Real world examples of soft skill power strategies in sticky situations.
New examples are added at the bottom of the list.
“It was rush hour, and when the bus finally arrived. it was packed. I tried to force my way on but no one would budge, even though there was ample room in the back. Then the bus driver took over.
‘Excuse me, ladies and gentleman,’ he shouted. ‘Will all the beautiful, smart people please move to the back, and all the stupid, ugly people stay up front?’
I was soon on the bus.”
Nanette Nicotra Gingo in the New York Times
All In A Day’s Work
February 2004, page 74.
When someone says “Happy Holidays”
instead of “Marry Christmas”,
they’re not doing it because of
They do it out of respect.
From the 20th of November to January 24th,
there are at least 14 different religious holidays.
So, when someone says Happy Holidays to you,
Because they don’t know what you believe in.
It’s called respect,
Not a war on Christmas.
D. Kendra Francesco’s comment on the post:
“I worked retail, and we said it all the time. Did I get scolded, railed and yelled at,
and receive otherwise rude behavior? Yes I did.
Stopped several in their tracks when I pointed out that I had no idea what their
Some would stare at me, anger most of the time often accompanied by “there’s only one
true religion.” Sometimes, it was a stare of, “I never thought about that.”
In any case, after putting the brakes on the “there’s only one” car, I’d ask what they wanted
me to say. Then I’d say that.”
D. Kendra Francesco has almost 40 years of retail experience.
A blind member of Toastmasters figured out how to maintain eye contact during her speeches.
“All of the experts agree: Eye contact with your audience is crucial. This is impossible for me, but I have an effective workaround. Early in my speech, I try to say something funny. Once I get a laugh, I remember where those laughs came from and then look in that direction from time to time. I translate ear contact into eye contact.”
“Speaking in the Dark”
Mary Hiland, ACS, CL
May 2014, ,pages 26-27.
“My uncle was in his 90s when he saw a doctor about his bum leg. After examining him, the doctor said with a shrug, ‘You know, Mr.Whitney, at your age you have to expect things like this.’ Uncle Charlie wasn’t buying it. ‘Doc,’ he said, ‘my other leg is the same age, and it don’t hurt.’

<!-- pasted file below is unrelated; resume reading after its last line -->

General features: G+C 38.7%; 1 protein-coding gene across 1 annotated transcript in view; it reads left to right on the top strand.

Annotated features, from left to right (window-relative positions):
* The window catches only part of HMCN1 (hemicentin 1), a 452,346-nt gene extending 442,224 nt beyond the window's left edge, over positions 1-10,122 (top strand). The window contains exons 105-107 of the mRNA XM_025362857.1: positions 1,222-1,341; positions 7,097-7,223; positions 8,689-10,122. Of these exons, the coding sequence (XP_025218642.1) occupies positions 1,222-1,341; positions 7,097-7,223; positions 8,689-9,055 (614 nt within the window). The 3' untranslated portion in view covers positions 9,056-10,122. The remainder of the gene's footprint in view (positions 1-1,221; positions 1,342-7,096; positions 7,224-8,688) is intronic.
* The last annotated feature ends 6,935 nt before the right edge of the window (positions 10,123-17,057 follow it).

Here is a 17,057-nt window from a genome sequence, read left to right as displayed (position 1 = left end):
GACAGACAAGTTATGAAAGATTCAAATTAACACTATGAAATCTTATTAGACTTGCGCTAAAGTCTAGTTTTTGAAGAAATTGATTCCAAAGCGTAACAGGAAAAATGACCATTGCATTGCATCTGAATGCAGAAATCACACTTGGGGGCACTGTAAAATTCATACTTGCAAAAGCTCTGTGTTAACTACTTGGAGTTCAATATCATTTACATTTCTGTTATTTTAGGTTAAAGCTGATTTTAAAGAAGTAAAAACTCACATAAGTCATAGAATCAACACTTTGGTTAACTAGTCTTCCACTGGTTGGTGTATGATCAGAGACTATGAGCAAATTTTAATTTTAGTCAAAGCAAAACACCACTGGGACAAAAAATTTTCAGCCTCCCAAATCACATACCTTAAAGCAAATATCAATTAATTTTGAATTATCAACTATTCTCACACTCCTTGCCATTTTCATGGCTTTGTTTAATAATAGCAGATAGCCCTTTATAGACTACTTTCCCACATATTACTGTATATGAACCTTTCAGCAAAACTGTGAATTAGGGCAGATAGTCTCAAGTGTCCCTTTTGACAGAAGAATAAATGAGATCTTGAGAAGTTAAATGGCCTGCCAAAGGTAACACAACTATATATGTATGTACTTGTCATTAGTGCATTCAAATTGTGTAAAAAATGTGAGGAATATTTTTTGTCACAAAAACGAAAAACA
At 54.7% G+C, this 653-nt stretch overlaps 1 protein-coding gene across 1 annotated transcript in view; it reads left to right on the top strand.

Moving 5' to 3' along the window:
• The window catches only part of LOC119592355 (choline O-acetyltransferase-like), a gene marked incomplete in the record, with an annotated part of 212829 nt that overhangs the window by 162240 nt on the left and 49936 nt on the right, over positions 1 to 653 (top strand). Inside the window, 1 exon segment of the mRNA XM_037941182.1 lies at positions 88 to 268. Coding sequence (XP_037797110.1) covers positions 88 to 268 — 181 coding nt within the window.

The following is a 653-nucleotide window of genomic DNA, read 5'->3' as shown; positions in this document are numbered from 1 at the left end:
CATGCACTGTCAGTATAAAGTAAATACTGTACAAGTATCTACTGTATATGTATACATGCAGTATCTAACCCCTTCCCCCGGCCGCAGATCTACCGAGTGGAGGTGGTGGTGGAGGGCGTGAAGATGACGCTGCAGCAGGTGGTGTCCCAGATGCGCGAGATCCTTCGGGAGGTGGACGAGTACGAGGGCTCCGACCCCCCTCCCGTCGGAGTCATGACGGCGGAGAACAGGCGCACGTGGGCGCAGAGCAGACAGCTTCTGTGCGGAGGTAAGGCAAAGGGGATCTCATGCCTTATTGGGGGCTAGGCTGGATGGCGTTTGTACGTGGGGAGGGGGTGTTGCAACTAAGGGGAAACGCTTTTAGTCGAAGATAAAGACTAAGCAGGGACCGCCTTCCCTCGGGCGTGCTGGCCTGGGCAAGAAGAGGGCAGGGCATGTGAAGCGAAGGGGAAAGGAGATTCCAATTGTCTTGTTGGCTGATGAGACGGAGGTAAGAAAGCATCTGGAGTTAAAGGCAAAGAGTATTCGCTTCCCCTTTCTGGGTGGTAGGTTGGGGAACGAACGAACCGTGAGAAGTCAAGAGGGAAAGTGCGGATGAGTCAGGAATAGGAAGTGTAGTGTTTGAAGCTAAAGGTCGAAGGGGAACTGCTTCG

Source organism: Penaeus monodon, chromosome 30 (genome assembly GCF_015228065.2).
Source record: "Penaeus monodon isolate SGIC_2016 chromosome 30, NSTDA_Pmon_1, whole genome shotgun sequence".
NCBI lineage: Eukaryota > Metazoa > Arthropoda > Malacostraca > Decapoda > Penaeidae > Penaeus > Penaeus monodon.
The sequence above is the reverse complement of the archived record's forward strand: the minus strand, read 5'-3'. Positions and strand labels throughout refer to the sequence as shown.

Life In These United States
June 2023, pages 13-14.
“Dealing with the Network”
“[While we were shooting Lucky Louie], HBO asked us why there was no nudity. What they really meant was, Why wasn’t Pamela Adlon, who played my wife, nude? When I hired Pam, I didn’t tell her she was going to be doing anything like that. It wasn’t supposed to be that kind of show. So I said, ‘You know what, I’ll do it.’ And I did that episode, and they were like, ‘Okay, we have plenty of nudity, thank you.’”
September 2011: page 167.
“Neil Leibovits, president of Ajilon Professional Staffing in Saddle Brook, New Jersey agrees. When I first became president, staff morale was extremely low and our turnover rate was very high,” he says. But after Lebovits sent employees to the beach for one meeting and scheduled in time for them to “just goof off” together, the turnover rate dropped and productivity immediately improved.”
“Hit the Schmooze Button”
Working Mother Magazine
June/July 2003: page 42.
“While there’s a common belief that diversity in culture, expertise or thinking styles can be a boon to innovation and creativity, Livermore’s research found that this is true only if individuals exhibit cultural intelligence.
‘We’ve found that if diversity is simply left on its own, it can do the reverse and lead to gridlock and frustration,” he says. “The key is that there has to be an intentional way of nurturing and tapping creativity, rather than presuming it’s going to happen on its own.’
Livermore once worked with a global pharmaceutical company on a campaign designed to get employees to contribute new ideas about improving the company’s products or services. The campaign was called “Speak Up.” While some leaders thought employees would jump at the chance to voice their opinions, they found that employees in regions like Asia-Pacific were resistant to the idea.
‘Employees in that culture had concerns about their ideas being judged, losing face or being viewed as incom- petent if their ideas weren’t accepted,’ Livermore says. To adjust, the company created more discrete ways for people to contribute ideas, so they wouldn’t have to participate in open brainstorming with colleagues.”
“Other speakers adapt their audience- participation techniques to other cultures. Weech, the Foreign Service Institute specialist, is a fan of using interactive exercises in his leadership training sessions. But when conducting training in Kenya, he encountered some resistance to an exercise where participants were asked to work in small breakout groups and then report their findings to the larger group.
“Because they live in a hierarchical cul- ture, the Kenyans didn’t have much interest in hearing their peers present,” Weech says. “When their peers were speaking, people ignore them and keep working.” So Weech made a change and instead asked each breakout group to report first to him, and then he presented that group’s findings to the whole class.
“They viewed me as more of an authority figure because I was the instructor, so when I said something, they paid attention and wrote it down.”
“Why You Need Cultural Intelligence”
May 2014: pages 24 and 25.
© Paula M. Kramer, 2023
All rights reserved.
Updated November 12, 2023.